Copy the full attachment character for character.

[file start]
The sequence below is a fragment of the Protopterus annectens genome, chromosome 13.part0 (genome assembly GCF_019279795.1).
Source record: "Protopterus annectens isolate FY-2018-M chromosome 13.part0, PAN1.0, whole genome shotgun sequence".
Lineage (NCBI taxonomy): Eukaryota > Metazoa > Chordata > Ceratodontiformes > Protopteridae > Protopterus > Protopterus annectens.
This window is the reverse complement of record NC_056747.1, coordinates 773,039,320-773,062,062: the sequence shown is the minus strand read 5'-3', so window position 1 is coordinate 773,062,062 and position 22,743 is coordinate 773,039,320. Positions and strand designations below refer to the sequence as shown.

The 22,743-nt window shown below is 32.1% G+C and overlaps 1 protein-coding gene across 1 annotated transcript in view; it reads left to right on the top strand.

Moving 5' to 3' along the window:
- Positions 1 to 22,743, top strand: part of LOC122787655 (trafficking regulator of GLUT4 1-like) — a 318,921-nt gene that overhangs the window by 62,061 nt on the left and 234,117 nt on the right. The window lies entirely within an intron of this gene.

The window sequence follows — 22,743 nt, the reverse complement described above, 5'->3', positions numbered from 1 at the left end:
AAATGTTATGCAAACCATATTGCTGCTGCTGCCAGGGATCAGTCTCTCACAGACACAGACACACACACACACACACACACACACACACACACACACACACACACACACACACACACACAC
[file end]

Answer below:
The sequence below is a fragment of the Protopterus annectens genome, chromosome 13.part0 (genome assembly GCF_019279795.1).
Source record: "Protopterus annectens isolate FY-2018-M chromosome 13.part0, PAN1.0, whole genome shotgun sequence".
Lineage (NCBI taxonomy): Eukaryota > Metazoa > Chordata > Ceratodontiformes > Protopteridae > Protopterus > Protopterus annectens.
This window is the reverse complement of record NC_056747.1, coordinates 773,039,320-773,062,062: the sequence shown is the minus strand read 5'-3', so window position 1 is coordinate 773,062,062 and position 22,743 is coordinate 773,039,320. Positions and strand designations below refer to the sequence as shown.

The 22,743-nt window shown below is 32.1% G+C and overlaps 1 protein-coding gene across 1 annotated transcript in view; it reads left to right on the top strand.

Moving 5' to 3' along the window:
- Positions 1 to 22,743, top strand: part of LOC122787655 (trafficking regulator of GLUT4 1-like) — a 318,921-nt gene that overhangs the window by 62,061 nt on the left and 234,117 nt on the right. The window lies entirely within an intron of this gene.

The window sequence follows — 22,743 nt, the reverse complement described above, 5'->3', positions numbered from 1 at the left end:
AAATGTTATGCAAACCATATTGCTGCTGCTGCCAGGGATCAGTCTCTCACAGACACAGACACACACACACACACACACACACACACACACACACACACACACACACACACACACACACAC